at long last a definitive work on mobile development
in Mobile , Monday, August 17, 2009
Mobile Design and Development, by Brian Fling, is hot of the presses at O’Reilly. In fact the publication date isn’t until next month, but it can be read in digital form at Safari Books.
I’ll say it right away, this is a 5-star, thoroughly excellent book. The biggest puzzle is why it has taken so long for somebody to write the definitive text in this space, but anyway, Brian Fling has nailed it.
Written in a deft and engaging style, with a touch of weary cynicism about the old operator-dominated order of the mobile space, and the legions of executives who neither get it, nor accept that anybody else does, this is an absolute must read for anybody getting into mobile development of any kind on any device. I really get the impression that every page has been obsessed over, that the author really, really cared about getting it as good as he could - which I’m afraid to say is not too common in the field of technical books, and especially some about the mobile web.
The author covers pretty much all aspects of building mobile applications, from a discussion of the ecosystem (which should be a real eye-opener to newcomers), to the all-important topic of context, to mobile-specific information architecture, usability, interaction and visual design. Despite the big changes heralded by the iPhone and it’s competitors, the book is right up to date, including discussion of WebOS and Android.
What I really like is the way he avoids sitting on the fence. Rather than surrender to the calls for lowest common denominator design, he encourages designers to be creative and take risks. In my opinion, there’s a strong argument for going out on a limb aiming to build an application people will upgrade their phone to be able to use, rather than be dragged down to level of 120 by 160 pixel monochrome devices - who’s owners are unlikely to be big data services users anyway.
Some parts could be a bit clearer. For example, when the author discusses the concept of teasing the content to improve user experience, I’m pretty sure I know what he’s talking about, but the illustration given (figure 7.6) is so unclear that I’m half sure it’s an editorial error. Or it could be a case of over-channeling the lauded, but in my opinion, unnecessarily opaque, Jesse James Garrett. Surely an actual example with page screenshots would be a better way of getting the point across ?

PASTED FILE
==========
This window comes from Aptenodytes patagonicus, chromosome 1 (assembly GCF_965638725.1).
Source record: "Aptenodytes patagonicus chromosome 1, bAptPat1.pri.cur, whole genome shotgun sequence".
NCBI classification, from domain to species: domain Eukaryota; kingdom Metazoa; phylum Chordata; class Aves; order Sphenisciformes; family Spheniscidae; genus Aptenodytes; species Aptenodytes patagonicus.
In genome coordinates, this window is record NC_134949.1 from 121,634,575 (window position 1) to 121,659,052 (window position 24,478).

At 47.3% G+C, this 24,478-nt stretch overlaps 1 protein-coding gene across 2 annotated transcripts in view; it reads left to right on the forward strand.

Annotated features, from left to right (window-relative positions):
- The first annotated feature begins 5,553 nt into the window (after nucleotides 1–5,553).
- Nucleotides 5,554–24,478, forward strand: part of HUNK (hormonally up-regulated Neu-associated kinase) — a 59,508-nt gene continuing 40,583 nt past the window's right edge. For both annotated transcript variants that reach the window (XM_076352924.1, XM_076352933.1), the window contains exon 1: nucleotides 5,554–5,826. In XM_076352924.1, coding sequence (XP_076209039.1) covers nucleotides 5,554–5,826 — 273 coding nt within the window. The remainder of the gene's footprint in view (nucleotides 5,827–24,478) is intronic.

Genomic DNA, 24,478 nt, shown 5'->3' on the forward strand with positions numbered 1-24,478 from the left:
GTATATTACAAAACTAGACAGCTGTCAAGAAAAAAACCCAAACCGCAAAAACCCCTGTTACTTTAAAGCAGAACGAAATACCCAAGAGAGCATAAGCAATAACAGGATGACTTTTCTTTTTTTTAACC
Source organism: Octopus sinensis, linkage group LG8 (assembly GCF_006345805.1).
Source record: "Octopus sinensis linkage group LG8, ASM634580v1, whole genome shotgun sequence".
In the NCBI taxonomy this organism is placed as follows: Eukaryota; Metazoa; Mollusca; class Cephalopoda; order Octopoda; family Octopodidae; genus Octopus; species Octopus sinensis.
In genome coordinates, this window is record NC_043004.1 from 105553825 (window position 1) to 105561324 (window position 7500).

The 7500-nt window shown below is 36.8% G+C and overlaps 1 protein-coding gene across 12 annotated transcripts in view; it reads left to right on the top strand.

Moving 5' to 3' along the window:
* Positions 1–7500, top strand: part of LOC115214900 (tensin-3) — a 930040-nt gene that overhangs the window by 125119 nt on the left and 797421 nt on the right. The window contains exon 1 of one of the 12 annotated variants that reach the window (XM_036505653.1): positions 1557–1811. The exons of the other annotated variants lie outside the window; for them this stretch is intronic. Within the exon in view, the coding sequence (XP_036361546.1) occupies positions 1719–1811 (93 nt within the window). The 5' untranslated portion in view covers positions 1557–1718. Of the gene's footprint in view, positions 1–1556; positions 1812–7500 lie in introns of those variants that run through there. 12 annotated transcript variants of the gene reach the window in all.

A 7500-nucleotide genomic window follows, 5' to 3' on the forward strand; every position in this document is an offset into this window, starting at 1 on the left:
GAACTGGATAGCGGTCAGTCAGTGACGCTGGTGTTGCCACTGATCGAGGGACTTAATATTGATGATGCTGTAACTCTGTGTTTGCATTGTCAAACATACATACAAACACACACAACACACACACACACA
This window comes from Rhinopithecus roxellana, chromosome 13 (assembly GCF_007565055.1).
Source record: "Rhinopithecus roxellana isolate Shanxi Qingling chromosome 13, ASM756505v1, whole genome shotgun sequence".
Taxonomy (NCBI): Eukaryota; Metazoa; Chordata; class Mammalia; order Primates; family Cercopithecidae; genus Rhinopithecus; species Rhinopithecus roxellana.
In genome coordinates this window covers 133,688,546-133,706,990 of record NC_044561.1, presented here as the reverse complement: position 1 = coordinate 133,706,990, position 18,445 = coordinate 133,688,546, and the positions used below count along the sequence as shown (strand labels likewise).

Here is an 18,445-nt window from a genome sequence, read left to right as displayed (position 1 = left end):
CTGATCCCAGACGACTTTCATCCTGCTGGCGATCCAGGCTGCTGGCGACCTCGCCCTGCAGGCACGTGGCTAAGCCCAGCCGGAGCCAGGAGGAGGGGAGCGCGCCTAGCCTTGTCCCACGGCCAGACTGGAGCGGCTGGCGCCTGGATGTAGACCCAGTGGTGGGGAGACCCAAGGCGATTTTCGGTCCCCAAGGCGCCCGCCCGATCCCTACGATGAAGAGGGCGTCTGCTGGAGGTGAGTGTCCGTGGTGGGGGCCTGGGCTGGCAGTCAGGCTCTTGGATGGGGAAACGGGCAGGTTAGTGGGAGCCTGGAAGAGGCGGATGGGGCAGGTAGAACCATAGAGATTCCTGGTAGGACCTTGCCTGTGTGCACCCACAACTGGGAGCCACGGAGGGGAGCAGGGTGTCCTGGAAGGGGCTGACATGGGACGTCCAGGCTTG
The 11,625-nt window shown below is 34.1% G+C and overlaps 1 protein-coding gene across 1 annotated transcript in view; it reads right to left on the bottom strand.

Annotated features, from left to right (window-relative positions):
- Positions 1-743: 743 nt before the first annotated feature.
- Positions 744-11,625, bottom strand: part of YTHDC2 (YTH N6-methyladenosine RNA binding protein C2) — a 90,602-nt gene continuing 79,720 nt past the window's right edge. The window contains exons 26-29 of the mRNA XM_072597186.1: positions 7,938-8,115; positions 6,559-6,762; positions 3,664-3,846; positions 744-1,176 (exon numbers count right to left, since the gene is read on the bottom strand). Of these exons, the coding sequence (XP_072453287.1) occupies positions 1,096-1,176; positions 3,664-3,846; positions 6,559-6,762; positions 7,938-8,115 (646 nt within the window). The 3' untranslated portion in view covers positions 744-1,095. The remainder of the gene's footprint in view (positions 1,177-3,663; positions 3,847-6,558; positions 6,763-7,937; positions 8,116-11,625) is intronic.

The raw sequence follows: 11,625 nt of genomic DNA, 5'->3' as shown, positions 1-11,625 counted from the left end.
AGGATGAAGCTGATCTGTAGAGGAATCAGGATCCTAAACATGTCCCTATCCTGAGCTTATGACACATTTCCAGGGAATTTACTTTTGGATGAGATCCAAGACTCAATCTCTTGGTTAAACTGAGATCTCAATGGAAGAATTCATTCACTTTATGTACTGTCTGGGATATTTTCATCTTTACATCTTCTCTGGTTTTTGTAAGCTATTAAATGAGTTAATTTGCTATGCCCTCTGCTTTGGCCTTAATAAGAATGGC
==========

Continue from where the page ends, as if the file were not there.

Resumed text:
I’ve been working in this field for over 7 years, and I’ve experienced most of the frustrations described in these pages. There isn’t actually much in this book which is really new to me, but seeing things spelled out so clearly is refreshing and encouraging, and provides some very timely reminders.
If you’re developing for any mobile platform, iPhone included, you will be well rewarded for the you invest in reading this book. Brian Fling has suffered so that you don’t have to ... well, not too much anyway.
At least I can admit when I’m wrong. Sometimes.
My previous post displayed me at my sarcastic best, with a cheap jibe at a book I hadn’t actually read. When I actually started reading the book, I soon discovered this…
This Book Is Written in More Than 140 Characters
Yes, I’ve heard that joke. I’ve heard it often. If you are at a book signing and are thinking of asking me, “So is this book written in more than 140 characters?”, please reconsider. The fact that this book is as thick as it is and has thirteen chapters should be the hint that there is a bit more to Twitter than you might expect.
And just tonight, as I was writing this, someone cracked that joke. So, please, don’t make that joke. It’s just not working for me anymore. Thank you in advance.
...and felt suitably embarrassed.
Well, the case for the defence rests on the fact that there is an awful amount of new-agey, geeky, shallow idiocy written about Twitter - amazingly, not all of if by Tim O’Bookshifter - and I just expected this to be another bloated hagiography. Well, I was wrong.
“All a Twitter” is actually rather good. Tee Morris explains the mechanics of Twitter as a web application, and critically examines various tools you can get hold of to enhance your experience. But beyond that it takes a reasoned, balanced view of the “why” of Twitter, and encourages readers to decide for themselves what benefit they could get by joining in - or not.
You may think that Twitter is something that young people today waste their time on, or you may think that it is the biggest revolution in personal communication, like, EVER. Or you may think that it is a healthy social lifeline for the millions of people who spend their waking hours, at work or at play, in front of a computer screen.
You may also be turned off by the crass levels of self-promotion which various public and insider figures have indulged themselves in. Well, the author deals with them, gloves off, and makes it clear that their egocentric behaviour reflects themselves, not the wider community.